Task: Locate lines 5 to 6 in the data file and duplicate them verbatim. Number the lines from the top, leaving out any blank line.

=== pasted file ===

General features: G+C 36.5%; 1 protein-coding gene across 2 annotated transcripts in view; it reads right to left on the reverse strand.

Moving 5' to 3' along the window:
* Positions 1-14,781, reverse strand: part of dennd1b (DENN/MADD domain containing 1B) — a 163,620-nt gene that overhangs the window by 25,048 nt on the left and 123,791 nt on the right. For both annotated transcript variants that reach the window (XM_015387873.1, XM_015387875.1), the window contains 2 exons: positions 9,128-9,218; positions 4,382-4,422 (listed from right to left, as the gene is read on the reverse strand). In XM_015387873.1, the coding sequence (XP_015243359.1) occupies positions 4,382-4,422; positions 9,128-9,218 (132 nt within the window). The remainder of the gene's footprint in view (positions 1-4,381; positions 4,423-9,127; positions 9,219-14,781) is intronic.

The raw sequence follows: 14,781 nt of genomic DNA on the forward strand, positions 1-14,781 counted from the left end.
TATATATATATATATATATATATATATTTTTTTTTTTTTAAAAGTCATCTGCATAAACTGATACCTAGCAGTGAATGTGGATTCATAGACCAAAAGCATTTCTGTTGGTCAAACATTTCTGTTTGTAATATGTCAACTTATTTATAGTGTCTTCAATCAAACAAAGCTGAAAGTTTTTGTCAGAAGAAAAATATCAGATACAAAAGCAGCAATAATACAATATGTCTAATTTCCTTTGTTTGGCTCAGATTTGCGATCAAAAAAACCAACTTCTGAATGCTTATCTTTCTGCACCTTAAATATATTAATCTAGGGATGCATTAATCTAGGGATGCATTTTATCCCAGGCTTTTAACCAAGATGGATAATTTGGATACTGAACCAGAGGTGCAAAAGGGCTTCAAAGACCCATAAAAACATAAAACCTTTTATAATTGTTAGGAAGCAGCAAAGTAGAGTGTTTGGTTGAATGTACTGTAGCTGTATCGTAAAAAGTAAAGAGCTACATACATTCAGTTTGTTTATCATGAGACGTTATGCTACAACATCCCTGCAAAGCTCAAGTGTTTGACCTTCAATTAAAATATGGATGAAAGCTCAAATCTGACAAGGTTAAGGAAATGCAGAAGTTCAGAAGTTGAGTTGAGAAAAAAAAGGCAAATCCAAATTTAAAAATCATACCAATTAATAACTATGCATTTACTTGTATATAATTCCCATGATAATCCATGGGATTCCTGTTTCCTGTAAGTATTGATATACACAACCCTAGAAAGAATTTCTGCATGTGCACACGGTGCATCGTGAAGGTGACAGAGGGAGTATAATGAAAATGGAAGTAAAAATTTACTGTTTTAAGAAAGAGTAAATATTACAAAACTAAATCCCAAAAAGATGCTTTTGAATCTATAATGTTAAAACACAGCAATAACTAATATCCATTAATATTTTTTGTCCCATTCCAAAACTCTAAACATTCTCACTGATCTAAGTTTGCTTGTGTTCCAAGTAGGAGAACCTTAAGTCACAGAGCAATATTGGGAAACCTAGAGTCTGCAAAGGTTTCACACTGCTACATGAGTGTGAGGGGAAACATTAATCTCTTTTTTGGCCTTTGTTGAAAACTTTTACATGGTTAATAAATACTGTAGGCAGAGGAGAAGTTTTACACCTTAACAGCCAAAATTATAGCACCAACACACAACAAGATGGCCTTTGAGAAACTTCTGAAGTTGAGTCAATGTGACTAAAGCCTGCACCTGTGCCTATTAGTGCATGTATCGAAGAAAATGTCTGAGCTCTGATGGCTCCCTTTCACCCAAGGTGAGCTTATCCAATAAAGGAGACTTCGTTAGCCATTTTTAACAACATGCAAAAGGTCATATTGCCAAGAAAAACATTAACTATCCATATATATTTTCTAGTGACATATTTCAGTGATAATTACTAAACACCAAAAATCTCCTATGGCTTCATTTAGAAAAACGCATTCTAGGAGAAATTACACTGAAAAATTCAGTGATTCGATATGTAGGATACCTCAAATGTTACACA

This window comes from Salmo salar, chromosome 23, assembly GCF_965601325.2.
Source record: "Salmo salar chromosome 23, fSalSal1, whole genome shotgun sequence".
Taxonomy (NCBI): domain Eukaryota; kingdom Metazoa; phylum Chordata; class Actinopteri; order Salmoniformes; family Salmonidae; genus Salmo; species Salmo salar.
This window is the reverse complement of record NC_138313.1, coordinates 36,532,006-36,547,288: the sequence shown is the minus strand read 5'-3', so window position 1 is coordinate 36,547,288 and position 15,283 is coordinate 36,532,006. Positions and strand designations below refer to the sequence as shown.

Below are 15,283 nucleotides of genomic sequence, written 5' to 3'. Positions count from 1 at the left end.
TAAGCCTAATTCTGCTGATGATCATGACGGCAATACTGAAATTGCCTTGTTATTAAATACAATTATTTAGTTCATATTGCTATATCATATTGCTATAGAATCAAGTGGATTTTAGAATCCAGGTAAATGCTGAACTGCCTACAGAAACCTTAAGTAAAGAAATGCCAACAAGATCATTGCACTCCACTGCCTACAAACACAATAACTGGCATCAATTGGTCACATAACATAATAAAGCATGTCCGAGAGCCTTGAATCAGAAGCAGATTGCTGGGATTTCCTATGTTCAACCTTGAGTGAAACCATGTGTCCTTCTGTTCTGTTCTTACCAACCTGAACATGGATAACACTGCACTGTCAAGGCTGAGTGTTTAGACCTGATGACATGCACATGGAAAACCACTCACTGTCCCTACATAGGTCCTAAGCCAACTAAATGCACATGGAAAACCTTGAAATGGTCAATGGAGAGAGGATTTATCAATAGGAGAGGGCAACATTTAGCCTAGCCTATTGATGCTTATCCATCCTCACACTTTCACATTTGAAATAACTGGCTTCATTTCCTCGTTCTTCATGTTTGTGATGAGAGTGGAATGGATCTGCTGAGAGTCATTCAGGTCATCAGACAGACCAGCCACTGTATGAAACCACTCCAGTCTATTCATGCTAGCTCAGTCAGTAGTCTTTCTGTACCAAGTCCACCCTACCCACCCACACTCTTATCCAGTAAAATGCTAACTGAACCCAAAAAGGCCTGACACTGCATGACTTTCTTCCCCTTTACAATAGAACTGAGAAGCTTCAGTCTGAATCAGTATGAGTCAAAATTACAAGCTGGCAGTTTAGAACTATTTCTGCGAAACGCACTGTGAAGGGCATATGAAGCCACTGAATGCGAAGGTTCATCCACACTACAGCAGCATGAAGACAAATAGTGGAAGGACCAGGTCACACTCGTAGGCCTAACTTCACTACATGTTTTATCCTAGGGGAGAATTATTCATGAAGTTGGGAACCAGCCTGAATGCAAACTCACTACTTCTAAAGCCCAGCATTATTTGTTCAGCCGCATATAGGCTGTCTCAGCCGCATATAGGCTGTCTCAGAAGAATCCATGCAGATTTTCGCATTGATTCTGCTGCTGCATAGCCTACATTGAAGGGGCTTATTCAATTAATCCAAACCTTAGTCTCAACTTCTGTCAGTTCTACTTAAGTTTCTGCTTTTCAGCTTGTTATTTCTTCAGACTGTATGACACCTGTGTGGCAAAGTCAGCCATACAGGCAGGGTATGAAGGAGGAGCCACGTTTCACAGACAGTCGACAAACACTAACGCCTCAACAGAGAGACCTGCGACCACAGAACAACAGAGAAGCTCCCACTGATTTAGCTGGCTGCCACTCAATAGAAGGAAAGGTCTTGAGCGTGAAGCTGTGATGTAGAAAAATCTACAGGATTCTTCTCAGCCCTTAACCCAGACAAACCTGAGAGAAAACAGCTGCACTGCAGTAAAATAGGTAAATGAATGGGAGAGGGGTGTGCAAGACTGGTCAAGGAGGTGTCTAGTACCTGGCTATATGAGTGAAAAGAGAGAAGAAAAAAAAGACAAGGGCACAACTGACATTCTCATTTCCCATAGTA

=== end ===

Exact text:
TATATATATATATATATATATATATATTTTTTTTTTTTTAAAAGTCATCTGCATAAACTGATACCTAGCAGTGAATGTGGATTCATAGACCAAAAGCATTTCTGTTGGTCAAACATTTCTGTTTGTAATATGTCAACTTATTTATAGTGTCTTCAATCAAACAAAGCTGAAAGTTTTTGTCAGAAGAAAAATATCAGATACAAAAGCAGCAATAATACAATATGTCTAATTTCCTTTGTTTGGCTCAGATTTGCGATCAAAAAAACCAACTTCTGAATGCTTATCTTTCTGCACCTTAAATATATTAATCTAGGGATGCATTAATCTAGGGATGCATTTTATCCCAGGCTTTTAACCAAGATGGATAATTTGGATACTGAACCAGAGGTGCAAAAGGGCTTCAAAGACCCATAAAAACATAAAACCTTTTATAATTGTTAGGAAGCAGCAAAGTAGAGTGTTTGGTTGAATGTACTGTAGCTGTATCGTAAAAAGTAAAGAGCTACATACATTCAGTTTGTTTATCATGAGACGTTATGCTACAACATCCCTGCAAAGCTCAAGTGTTTGACCTTCAATTAAAATATGGATGAAAGCTCAAATCTGACAAGGTTAAGGAAATGCAGAAGTTCAGAAGTTGAGTTGAGAAAAAAAAGGCAAATCCAAATTTAAAAATCATACCAATTAATAACTATGCATTTACTTGTATATAATTCCCATGATAATCCATGGGATTCCTGTTTCCTGTAAGTATTGATATACACAACCCTAGAAAGAATTTCTGCATGTGCACACGGTGCATCGTGAAGGTGACAGAGGGAGTATAATGAAAATGGAAGTAAAAATTTACTGTTTTAAGAAAGAGTAAATATTACAAAACTAAATCCCAAAAAGATGCTTTTGAATCTATAATGTTAAAACACAGCAATAACTAATATCCATTAATATTTTTTGTCCCATTCCAAAACTCTAAACATTCTCACTGATCTAAGTTTGCTTGTGTTCCAAGTAGGAGAACCTTAAGTCACAGAGCAATATTGGGAAACCTAGAGTCTGCAAAGGTTTCACACTGCTACATGAGTGTGAGGGGAAACATTAATCTCTTTTTTGGCCTTTGTTGAAAACTTTTACATGGTTAATAAATACTGTAGGCAGAGGAGAAGTTTTACACCTTAACAGCCAAAATTATAGCACCAACACACAACAAGATGGCCTTTGAGAAACTTCTGAAGTTGAGTCAATGTGACTAAAGCCTGCACCTGTGCCTATTAGTGCATGTATCGAAGAAAATGTCTGAGCTCTGATGGCTCCCTTTCACCCAAGGTGAGCTTATCCAATAAAGGAGACTTCGTTAGCCATTTTTAACAACATGCAAAAGGTCATATTGCCAAGAAAAACATTAACTATCCATATATATTTTCTAGTGACATATTTCAGTGATAATTACTAAACACCAAAAATCTCCTATGGCTTCATTTAGAAAAACGCATTCTAGGAGAAATTACACTGAAAAATTCAGTGATTCGATATGTAGGATACCTCAAATGTTACACA

This window comes from Salmo salar, chromosome 23, assembly GCF_965601325.2.